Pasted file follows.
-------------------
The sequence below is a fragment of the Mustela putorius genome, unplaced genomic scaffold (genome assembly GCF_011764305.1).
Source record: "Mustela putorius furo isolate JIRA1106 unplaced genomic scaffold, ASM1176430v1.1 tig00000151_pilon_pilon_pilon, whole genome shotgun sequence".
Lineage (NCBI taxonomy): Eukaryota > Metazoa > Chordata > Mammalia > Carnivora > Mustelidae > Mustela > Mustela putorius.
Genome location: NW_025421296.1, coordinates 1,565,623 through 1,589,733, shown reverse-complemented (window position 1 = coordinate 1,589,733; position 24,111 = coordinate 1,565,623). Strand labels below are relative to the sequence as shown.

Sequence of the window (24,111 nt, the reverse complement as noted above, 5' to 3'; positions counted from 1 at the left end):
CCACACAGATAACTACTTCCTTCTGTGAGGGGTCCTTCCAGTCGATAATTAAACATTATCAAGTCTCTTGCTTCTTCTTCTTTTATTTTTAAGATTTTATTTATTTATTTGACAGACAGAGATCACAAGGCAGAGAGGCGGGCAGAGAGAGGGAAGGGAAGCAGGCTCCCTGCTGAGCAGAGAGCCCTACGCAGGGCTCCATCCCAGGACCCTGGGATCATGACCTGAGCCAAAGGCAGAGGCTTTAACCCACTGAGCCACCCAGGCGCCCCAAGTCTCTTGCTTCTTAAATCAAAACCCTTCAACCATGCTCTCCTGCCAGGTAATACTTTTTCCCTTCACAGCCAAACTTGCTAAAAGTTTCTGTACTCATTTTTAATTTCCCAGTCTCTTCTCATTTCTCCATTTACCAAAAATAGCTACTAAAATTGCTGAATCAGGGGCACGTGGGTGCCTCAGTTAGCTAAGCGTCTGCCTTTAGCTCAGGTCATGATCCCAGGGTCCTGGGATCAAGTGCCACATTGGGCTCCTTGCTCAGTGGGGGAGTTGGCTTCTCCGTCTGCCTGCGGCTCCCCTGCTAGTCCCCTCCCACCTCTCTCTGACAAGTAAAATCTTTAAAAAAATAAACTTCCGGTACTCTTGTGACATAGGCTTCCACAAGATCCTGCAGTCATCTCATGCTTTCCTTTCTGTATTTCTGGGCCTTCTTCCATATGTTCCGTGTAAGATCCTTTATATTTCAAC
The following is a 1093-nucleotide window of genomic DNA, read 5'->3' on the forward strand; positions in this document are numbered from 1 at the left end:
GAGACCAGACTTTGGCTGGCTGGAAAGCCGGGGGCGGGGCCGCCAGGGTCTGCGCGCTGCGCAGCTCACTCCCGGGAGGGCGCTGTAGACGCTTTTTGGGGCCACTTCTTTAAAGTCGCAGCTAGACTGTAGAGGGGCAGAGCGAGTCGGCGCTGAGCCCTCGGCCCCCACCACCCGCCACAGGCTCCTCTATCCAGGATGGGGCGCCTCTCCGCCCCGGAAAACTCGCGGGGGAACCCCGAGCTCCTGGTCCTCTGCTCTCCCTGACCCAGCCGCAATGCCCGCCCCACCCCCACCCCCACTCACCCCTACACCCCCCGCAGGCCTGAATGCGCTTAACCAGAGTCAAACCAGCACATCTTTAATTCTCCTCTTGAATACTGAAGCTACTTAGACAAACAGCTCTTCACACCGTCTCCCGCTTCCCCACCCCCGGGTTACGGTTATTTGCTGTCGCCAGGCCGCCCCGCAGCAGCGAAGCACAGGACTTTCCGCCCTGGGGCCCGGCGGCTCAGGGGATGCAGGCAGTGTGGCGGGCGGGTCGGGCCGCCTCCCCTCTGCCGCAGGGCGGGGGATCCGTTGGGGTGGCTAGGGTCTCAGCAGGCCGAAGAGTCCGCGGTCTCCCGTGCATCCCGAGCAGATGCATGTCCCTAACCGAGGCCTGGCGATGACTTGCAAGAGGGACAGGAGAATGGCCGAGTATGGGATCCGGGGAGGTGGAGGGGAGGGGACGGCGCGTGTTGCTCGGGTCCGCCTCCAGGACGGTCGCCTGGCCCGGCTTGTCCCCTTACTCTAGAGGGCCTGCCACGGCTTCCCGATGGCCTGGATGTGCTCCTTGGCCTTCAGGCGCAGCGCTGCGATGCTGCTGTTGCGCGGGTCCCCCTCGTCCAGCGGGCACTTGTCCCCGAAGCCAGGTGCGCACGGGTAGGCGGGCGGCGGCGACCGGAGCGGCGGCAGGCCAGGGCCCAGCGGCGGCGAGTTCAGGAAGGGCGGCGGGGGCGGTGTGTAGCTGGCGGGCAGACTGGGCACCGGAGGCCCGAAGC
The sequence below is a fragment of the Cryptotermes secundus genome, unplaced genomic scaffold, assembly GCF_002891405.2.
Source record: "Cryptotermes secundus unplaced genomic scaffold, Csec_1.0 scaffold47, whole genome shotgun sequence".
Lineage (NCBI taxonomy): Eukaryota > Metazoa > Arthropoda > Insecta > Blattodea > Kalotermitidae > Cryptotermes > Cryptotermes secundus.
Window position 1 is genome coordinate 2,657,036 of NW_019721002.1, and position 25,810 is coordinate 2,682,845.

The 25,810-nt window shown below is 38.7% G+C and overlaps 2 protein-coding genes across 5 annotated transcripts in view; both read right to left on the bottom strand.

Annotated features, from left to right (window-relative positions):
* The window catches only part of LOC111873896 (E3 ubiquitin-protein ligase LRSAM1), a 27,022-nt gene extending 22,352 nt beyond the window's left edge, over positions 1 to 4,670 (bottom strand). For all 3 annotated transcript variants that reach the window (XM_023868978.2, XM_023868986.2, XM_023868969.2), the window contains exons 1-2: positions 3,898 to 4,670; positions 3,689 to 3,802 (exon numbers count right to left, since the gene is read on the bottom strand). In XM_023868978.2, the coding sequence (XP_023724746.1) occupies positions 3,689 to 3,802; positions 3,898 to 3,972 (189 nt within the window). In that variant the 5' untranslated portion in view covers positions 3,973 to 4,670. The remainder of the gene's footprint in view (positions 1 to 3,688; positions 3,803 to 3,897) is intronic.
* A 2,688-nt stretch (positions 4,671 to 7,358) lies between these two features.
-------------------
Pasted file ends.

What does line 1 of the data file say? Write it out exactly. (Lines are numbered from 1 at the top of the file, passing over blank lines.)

The sequence below is a fragment of the Mustela putorius genome, unplaced genomic scaffold (genome assembly GCF_011764305.1).